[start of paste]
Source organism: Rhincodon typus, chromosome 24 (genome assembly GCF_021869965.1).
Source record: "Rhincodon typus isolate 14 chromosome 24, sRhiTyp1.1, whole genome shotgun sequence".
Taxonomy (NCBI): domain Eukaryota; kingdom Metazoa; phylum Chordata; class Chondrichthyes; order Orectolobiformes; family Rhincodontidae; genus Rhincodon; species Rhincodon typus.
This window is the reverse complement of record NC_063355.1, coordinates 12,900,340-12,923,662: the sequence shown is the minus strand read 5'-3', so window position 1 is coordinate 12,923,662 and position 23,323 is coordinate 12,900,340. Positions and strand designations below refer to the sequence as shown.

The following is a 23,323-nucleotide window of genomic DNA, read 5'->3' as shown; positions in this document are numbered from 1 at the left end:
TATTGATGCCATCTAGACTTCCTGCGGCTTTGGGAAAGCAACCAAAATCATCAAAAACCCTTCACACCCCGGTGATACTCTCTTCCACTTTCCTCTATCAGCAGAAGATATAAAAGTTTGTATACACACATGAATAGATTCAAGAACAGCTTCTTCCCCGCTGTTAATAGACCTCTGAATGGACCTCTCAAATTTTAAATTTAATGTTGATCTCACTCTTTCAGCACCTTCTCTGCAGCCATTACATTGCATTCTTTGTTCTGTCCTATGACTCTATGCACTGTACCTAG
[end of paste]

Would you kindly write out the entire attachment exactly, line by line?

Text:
Source organism: Rhincodon typus, chromosome 24 (genome assembly GCF_021869965.1).
Source record: "Rhincodon typus isolate 14 chromosome 24, sRhiTyp1.1, whole genome shotgun sequence".
Taxonomy (NCBI): domain Eukaryota; kingdom Metazoa; phylum Chordata; class Chondrichthyes; order Orectolobiformes; family Rhincodontidae; genus Rhincodon; species Rhincodon typus.
This window is the reverse complement of record NC_063355.1, coordinates 12,900,340-12,923,662: the sequence shown is the minus strand read 5'-3', so window position 1 is coordinate 12,923,662 and position 23,323 is coordinate 12,900,340. Positions and strand designations below refer to the sequence as shown.

The following is a 23,323-nucleotide window of genomic DNA, read 5'->3' as shown; positions in this document are numbered from 1 at the left end:
TATTGATGCCATCTAGACTTCCTGCGGCTTTGGGAAAGCAACCAAAATCATCAAAAACCCTTCACACCCCGGTGATACTCTCTTCCACTTTCCTCTATCAGCAGAAGATATAAAAGTTTGTATACACACATGAATAGATTCAAGAACAGCTTCTTCCCCGCTGTTAATAGACCTCTGAATGGACCTCTCAAATTTTAAATTTAATGTTGATCTCACTCTTTCAGCACCTTCTCTGCAGCCATTACATTGCATTCTTTGTTCTGTCCTATGACTCTATGCACTGTACCTAG